Quine - McCluskey

Quine - McCluskey

About a week ago I had a discussion with a fellow programmer about some boolean logic. We had three parameters, something like:

  1. personHasInsurence (A)
  2. personNeedsInsurence (B)
  3. personIsKnownAtThisAgency (C)

We also had two particulair cases for an insurance page:

Case 1:
Person has insurence and isn’t yet known at this agency

Case 2:
Person doesn’t have insurence, needs insurence and is known at this agency

Case 3:
Person doesn’t have insurence, doesn’t need insurence and is known at this agency

So the view-logic was a bit complex:

if( (A && !C) || (!A && B && C) || (!A && !B && C ) ) {

Then I remebered something I learned at school some time ago. So called karnaugh maps. I’ve completely forgotten how to use them, but I knew it was possible to calculate the shortest form to comply to the logic rules. When looking further I found the so called “Quine McCluskey“-algorithm, and I decided to implement it (just to learn how it works).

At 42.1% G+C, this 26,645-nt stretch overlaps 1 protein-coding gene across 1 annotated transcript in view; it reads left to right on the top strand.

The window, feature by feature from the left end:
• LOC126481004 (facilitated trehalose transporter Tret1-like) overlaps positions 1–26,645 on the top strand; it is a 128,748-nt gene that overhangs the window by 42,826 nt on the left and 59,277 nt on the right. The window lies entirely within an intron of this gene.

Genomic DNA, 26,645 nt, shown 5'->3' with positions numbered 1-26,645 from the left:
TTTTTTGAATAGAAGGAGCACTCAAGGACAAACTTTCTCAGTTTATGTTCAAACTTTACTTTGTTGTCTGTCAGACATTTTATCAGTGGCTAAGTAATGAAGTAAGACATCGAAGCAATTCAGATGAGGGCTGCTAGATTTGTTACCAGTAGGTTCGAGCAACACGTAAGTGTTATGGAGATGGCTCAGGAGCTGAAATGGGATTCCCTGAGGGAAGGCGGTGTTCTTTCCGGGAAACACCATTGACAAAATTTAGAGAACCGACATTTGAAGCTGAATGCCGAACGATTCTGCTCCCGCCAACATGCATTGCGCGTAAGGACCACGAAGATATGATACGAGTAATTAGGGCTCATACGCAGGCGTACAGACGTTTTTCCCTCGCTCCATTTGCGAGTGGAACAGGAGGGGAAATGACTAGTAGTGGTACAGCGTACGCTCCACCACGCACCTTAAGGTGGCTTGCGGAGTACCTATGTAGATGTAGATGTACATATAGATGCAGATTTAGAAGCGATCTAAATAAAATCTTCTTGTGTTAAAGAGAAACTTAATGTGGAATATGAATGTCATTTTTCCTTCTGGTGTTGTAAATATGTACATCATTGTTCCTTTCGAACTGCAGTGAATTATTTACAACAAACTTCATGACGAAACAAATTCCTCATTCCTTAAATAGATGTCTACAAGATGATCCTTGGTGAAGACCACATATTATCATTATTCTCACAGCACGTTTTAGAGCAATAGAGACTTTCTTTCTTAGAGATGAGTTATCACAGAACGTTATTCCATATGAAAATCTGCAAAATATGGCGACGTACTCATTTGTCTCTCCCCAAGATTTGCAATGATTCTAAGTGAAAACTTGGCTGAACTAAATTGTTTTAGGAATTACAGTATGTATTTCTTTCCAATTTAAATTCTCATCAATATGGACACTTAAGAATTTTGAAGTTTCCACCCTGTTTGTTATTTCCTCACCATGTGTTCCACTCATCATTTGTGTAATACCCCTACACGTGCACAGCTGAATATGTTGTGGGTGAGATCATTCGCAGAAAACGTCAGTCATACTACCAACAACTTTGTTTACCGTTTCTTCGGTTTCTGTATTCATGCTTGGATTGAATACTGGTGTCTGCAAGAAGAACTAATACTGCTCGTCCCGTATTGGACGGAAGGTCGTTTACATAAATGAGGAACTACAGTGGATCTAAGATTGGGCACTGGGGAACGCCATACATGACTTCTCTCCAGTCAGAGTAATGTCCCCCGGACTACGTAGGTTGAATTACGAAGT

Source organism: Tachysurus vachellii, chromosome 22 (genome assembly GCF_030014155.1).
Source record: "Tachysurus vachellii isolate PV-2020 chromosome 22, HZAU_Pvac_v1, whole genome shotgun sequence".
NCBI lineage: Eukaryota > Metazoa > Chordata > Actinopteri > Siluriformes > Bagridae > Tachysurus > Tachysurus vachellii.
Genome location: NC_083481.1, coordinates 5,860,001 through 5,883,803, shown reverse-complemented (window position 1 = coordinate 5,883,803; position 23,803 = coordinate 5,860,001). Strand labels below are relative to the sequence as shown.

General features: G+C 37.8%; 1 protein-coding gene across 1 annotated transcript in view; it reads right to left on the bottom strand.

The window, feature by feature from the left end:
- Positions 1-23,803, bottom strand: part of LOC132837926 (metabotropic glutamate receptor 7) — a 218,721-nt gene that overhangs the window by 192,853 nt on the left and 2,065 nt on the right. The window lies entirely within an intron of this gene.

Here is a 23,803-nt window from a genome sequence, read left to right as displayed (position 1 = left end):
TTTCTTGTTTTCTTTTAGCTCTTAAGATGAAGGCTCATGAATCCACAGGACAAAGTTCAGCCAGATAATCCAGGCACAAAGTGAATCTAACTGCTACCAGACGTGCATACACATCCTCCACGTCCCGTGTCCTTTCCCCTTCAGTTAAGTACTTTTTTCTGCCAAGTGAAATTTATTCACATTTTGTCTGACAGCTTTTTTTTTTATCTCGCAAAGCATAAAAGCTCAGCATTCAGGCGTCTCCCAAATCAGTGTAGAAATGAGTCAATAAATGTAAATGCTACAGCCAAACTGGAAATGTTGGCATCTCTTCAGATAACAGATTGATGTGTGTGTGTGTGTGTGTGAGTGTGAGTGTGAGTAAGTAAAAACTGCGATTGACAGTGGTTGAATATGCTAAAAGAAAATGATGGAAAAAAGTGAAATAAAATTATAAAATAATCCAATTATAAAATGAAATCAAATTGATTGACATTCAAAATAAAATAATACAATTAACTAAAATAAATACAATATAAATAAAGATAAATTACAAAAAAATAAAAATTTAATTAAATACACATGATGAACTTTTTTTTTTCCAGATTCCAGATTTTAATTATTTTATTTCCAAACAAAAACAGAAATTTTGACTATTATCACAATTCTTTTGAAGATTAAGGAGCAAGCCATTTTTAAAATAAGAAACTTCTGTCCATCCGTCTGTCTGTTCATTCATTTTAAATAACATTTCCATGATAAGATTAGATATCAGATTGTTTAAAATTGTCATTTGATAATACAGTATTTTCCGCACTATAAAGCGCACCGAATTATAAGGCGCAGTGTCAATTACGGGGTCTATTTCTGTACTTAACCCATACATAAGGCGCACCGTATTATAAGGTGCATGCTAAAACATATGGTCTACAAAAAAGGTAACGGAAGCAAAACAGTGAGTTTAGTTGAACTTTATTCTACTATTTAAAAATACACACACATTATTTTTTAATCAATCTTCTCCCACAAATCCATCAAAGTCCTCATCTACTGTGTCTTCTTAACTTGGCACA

Quine - McCluskey algorithm

First of, lets go through a couple of terms.

Minterm: A small boolean function which has all the different input variables, once. So for example, a minterm using the above variables would be: ABC (A and B and C), or A’BC (not A and B and C).

The first thing you do using this algorithm is that you find so called “prime implicants”. An implicant is a combination of one (or more) minterms, and a prime implicant is a implicant which can’t be combined with other implicants (for more details, read the wikipage with examples)!

After combining all the minterm of your case(s), you’ll end up with a “prime implicant chart”. This is a chart with all the prime implicants and the fields they cover. Sometimes its easy to spot “essential prime implicants”. That is, implicants which are unique in covering a field. You have to use these implicants in the final logic.

When you have multiple options left to combine to cover all the fields, you can use Petrick’s Method to select the best/smallest option.

Using the above example, if you minimize, you’ll come down to:

if((!A && C) || (A && !C)) {

The algorithm is pretty fun to program, and its a bit different from most algorithms I’ve seen lately!

And if you need something even faster, try out Espresso!

ps. I love browsing this page: List of algorithms
But OTOH, its kind of depressing I still have soo much to learn.